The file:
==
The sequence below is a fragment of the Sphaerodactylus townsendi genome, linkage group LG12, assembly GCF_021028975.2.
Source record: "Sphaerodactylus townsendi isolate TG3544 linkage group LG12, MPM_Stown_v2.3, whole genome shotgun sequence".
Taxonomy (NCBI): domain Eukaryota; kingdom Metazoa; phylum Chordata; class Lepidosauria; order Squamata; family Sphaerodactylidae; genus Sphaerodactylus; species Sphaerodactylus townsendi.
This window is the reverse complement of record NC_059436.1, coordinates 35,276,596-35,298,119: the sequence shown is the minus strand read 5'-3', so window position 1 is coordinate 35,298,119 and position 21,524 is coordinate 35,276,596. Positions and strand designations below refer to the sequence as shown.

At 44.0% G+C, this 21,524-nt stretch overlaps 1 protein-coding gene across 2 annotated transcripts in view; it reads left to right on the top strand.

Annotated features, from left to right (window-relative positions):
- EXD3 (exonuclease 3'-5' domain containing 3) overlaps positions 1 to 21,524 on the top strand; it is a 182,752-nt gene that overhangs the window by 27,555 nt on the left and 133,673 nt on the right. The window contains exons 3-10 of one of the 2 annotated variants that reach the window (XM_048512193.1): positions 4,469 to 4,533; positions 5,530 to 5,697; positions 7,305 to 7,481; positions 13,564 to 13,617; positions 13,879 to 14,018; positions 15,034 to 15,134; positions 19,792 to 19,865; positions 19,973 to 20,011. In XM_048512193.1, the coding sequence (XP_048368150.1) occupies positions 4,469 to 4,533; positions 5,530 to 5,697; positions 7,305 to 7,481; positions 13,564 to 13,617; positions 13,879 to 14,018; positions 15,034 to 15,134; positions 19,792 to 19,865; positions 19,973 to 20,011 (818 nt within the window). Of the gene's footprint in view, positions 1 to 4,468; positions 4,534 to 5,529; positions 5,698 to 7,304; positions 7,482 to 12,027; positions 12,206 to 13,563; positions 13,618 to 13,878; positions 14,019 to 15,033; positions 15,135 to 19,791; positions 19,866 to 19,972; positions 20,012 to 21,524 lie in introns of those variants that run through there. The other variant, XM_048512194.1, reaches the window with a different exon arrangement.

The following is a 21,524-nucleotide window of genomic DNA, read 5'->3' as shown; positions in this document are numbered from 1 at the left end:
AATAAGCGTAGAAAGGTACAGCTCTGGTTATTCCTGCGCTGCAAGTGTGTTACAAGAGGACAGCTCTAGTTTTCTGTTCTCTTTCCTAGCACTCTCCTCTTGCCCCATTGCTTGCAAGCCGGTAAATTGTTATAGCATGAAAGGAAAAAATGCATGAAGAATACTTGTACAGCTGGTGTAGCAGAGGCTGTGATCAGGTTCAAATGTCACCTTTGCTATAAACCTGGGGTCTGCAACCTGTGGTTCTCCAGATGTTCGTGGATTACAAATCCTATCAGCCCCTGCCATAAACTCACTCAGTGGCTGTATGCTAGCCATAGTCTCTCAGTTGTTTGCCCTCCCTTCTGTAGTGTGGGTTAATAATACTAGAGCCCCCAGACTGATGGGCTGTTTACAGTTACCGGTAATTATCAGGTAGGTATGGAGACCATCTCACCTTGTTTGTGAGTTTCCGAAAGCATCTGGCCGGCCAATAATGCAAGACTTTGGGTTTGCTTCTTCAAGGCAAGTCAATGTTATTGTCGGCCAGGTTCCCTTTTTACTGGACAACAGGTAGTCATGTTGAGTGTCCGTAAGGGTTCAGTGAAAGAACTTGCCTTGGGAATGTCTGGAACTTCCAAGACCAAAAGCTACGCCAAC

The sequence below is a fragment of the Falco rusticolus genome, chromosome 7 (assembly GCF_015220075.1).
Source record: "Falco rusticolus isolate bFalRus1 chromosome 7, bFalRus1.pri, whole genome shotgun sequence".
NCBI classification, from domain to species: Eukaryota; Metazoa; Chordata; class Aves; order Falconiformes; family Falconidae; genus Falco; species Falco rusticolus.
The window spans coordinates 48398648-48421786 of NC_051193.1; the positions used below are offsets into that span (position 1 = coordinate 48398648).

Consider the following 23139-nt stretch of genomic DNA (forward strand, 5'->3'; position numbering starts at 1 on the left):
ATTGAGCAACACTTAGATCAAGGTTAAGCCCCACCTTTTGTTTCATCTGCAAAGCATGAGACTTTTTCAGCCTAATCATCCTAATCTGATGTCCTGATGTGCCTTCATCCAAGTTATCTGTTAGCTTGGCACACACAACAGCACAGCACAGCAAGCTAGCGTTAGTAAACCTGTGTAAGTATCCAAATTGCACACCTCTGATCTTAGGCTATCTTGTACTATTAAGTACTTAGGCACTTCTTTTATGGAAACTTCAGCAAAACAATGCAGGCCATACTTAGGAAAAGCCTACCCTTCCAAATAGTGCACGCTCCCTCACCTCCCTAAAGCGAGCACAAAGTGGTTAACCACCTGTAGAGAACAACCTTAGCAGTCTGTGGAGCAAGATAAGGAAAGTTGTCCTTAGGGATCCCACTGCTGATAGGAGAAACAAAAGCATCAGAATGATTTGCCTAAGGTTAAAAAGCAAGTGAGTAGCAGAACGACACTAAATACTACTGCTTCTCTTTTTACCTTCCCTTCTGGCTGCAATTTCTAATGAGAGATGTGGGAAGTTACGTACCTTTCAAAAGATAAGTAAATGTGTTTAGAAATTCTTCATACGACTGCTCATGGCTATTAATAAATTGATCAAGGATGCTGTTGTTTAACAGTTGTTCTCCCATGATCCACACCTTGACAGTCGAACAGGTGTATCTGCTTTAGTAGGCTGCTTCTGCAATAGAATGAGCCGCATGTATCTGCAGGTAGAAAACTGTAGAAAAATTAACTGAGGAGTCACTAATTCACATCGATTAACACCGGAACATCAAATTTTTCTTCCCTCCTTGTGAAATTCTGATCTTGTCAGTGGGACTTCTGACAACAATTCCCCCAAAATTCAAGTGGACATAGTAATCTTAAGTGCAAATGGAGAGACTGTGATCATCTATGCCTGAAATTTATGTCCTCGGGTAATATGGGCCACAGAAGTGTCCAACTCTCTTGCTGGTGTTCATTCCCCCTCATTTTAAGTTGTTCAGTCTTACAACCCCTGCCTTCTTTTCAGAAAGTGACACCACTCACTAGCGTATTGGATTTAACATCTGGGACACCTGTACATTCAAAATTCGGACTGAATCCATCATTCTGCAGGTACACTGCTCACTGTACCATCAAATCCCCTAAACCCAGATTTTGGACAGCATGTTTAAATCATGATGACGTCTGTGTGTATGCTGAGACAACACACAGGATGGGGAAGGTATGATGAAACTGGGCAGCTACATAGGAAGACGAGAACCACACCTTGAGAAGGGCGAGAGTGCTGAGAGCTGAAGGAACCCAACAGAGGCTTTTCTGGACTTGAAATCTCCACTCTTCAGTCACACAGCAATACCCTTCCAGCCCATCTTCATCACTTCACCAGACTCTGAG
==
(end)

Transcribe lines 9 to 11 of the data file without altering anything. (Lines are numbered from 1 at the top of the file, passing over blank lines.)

AATAAGCGTAGAAAGGTACAGCTCTGGTTATTCCTGCGCTGCAAGTGTGTTACAAGAGGACAGCTCTAGTTTTCTGTTCTCTTTCCTAGCACTCTCCTCTTGCCCCATTGCTTGCAAGCCGGTAAATTGTTATAGCATGAAAGGAAAAAATGCATGAAGAATACTTGTACAGCTGGTGTAGCAGAGGCTGTGATCAGGTTCAAATGTCACCTTTGCTATAAACCTGGGGTCTGCAACCTGTGGTTCTCCAGATGTTCGTGGATTACAAATCCTATCAGCCCCTGCCATAAACTCACTCAGTGGCTGTATGCTAGCCATAGTCTCTCAGTTGTTTGCCCTCCCTTCTGTAGTGTGGGTTAATAATACTAGAGCCCCCAGACTGATGGGCTGTTTACAGTTACCGGTAATTATCAGGTAGGTATGGAGACCATCTCACCTTGTTTGTGAGTTTCCGAAAGCATCTGGCCGGCCAATAATGCAAGACTTTGGGTTTGCTTCTTCAAGGCAAGTCAATGTTATTGTCGGCCAGGTTCCCTTTTTACTGGACAACAGGTAGTCATGTTGAGTGTCCGTAAGGGTTCAGTGAAAGAACTTGCCTTGGGAATGTCTGGAACTTCCAAGACCAAAAGCTACGCCAAC

The sequence below is a fragment of the Falco rusticolus genome, chromosome 7 (assembly GCF_015220075.1).
Source record: "Falco rusticolus isolate bFalRus1 chromosome 7, bFalRus1.pri, whole genome shotgun sequence".